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Nikon KeyMission 360 on a dark night – Chuck Fadely takes it for a spin on Halloween

I bought a Nikon KeyMission 360 recently and tried it out on Halloween night in New York City, where thousands of ghouls and goblins marched in the 43rd annual Greenwich Village parade.

I’ve been interested in 360-degree imaging since Quicktime VR first came out ages ago, and did many Flash-based still-photo panoramas back in the day. When 360-degree video became a thing, I got a Ricoh Theta and have been playing with it for a while.

KeyMission360_front.low

I’m a photojournalist and don’t have time to rig up multiple cameras and then stitch. The all-in-one aspects of the Ricoh Theta and now the Nikon KeyMission are key to producing 360 videos quickly. Unfortunately, the Theta is hampered by low quality. The new KeyMission 360, however, shoots in 4k, producing a single file that doesn’t need stitching but I think it is ‘good enough’ to not be distractingly low resolution on playback.

Above are a few clips from the camera. You can use your mouse to view in different directions, or if you are using a iPad or iPhone then you can simply wave it around. Make sure you set the playback quality to 4k to see the resolution.

With a single file coming out of the camera, it’s easy to drop some clips into an editing program and output a video, which will look bizarre (see below) until you load it into a 360 player. You’ll need to use a third-party program to put 360-degree metadata on your file, then upload to YouTube or Facebook to be able to experience it as VR. Editing in a regular NLE doesn’t give you control over the camera orientation, but for quick and dirty output, the KeyMission and a regular editing program is the way to go.

360-degree video on the timeline

The Nikon KeyMission 360 is surprisingly good in low light. I used it on a monopod and broke all the VR rules, moving the camera along with the parade marchers while handholding it and being clearly visible in the shots. I was happy with the results.

The Nikon app to control the camera is clumsy, and once you’ve used it to set the camera to 4k, I recommend turning off the wifi and bluetooth and just hitting the buttons on the camera body to start and stop the recording or take a picture.  One thing that took me a bit to figure out is that hitting the record/power button (they’re one and the same) simultaneously turns on the camera and starts recording – but the time to power-on is very fast.  When you hit the button to stop recording, it will turn itself off after a brief time, saving on battery life. It uses a EN-EL12 battery.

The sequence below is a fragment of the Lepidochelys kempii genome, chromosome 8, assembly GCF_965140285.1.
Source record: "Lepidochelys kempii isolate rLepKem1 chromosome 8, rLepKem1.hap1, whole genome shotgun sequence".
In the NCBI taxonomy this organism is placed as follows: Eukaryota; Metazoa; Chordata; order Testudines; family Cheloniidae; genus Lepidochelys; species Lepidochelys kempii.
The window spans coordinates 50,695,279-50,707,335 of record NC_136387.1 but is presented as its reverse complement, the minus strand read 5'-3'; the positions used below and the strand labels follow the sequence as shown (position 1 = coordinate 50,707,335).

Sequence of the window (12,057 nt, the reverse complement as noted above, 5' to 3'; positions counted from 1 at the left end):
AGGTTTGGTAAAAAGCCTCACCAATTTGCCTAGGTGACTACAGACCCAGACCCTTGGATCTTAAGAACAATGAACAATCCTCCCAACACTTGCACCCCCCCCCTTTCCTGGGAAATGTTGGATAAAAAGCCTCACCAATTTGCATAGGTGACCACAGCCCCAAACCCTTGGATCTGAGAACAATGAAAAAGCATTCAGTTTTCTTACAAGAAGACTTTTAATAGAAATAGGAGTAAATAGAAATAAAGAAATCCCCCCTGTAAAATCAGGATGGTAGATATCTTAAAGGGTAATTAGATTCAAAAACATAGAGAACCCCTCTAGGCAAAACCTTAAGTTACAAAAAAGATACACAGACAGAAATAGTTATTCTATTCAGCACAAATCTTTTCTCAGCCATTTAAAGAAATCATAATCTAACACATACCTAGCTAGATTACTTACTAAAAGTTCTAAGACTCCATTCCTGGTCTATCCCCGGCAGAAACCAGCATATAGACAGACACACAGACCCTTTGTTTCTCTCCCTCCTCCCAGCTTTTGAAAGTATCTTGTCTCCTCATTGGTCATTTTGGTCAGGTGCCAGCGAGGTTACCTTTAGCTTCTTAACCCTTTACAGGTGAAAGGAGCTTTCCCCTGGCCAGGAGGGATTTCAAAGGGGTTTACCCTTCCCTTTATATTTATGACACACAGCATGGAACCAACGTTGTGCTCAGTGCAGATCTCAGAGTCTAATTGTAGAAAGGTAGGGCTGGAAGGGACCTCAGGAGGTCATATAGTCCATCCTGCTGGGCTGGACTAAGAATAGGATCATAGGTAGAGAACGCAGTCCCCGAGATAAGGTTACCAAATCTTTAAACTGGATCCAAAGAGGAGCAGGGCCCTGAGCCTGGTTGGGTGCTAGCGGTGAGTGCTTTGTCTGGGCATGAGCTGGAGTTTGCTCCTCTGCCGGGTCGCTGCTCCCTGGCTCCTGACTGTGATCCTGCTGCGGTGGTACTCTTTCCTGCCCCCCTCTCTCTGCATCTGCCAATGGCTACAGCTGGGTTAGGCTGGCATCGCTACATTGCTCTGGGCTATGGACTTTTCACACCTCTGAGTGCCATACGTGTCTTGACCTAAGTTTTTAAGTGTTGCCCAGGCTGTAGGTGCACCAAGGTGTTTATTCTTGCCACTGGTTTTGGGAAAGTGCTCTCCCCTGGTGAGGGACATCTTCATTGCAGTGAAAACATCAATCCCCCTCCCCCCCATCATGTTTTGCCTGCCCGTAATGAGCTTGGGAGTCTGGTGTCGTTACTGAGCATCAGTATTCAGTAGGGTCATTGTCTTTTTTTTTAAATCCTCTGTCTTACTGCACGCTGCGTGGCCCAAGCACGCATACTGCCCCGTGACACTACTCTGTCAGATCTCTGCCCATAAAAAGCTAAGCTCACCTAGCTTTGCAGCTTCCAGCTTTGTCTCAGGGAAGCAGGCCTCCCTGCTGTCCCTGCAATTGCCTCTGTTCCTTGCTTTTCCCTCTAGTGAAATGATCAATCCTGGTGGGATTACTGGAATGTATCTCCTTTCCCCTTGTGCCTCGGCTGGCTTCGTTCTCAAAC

4K, NFC, WiFi and Bluetooth - that's about all we know right now...
4K, NFC, WiFi and Bluetooth – that’s about all we know right now…

The Nikon SnapBridge 360/170 app for your phone is hard to set up (at least in the iOS version I used on my iPhone.)  It finds your camera by bluetooth but then needs wifi to actually do anything. The wifi password for the camera is “NikonKeyMission” but I only was able to find that out from a web search because I didn’t see it in either the camera package or the app (in Nikon’s defense it is in the app if you dive into the help menu.)

You can remotely preview the image on the app, but surprisingly not while you’re actually recording video. You can browse your shots after you’ve recorded them.

Using the app with the camera is painful.  You have to turn the camera on, start the SnapBridge 360 app and connect via bluetooth; then use the app to turn on the camera wifi, then use your phone wifi control to connect to the camera wifi. The remote start/stop from your phone defaults to a 2-second self timer. Better to just hit the little switch on the camera that puts it in airplane mode and forget the app. On the positive side, you can control the image for: underwater; ‘Active D-Lighting,’ which changes the dynamic range; white balance; standard or vivid or monochrome color settings; and up to two stops exposure compensation.

The Nikon KeyMission 360 is a two-lens camera that stitches internally. The stitch is pretty good at a distance, but things close to the camera will have visible defects in the stitch. You need to orient the camera so the lenses face the important parts of your scene.  (Hint: the side of the camera that says “Nikon” is opposite the default orientation of the video clip. Point the unlabeled side toward your main subject.)

As more VR solutions come to market, I’m sure we’ll look back on these early days of 360-degree video and laugh at the quality. But for now, the KeyMission 360, which is under $500 US, is an easy way to produce 360-degree video and takes almost no room in your bag. It’s waterproof without a housing and comes with a base that will fit in GoPro mounts.

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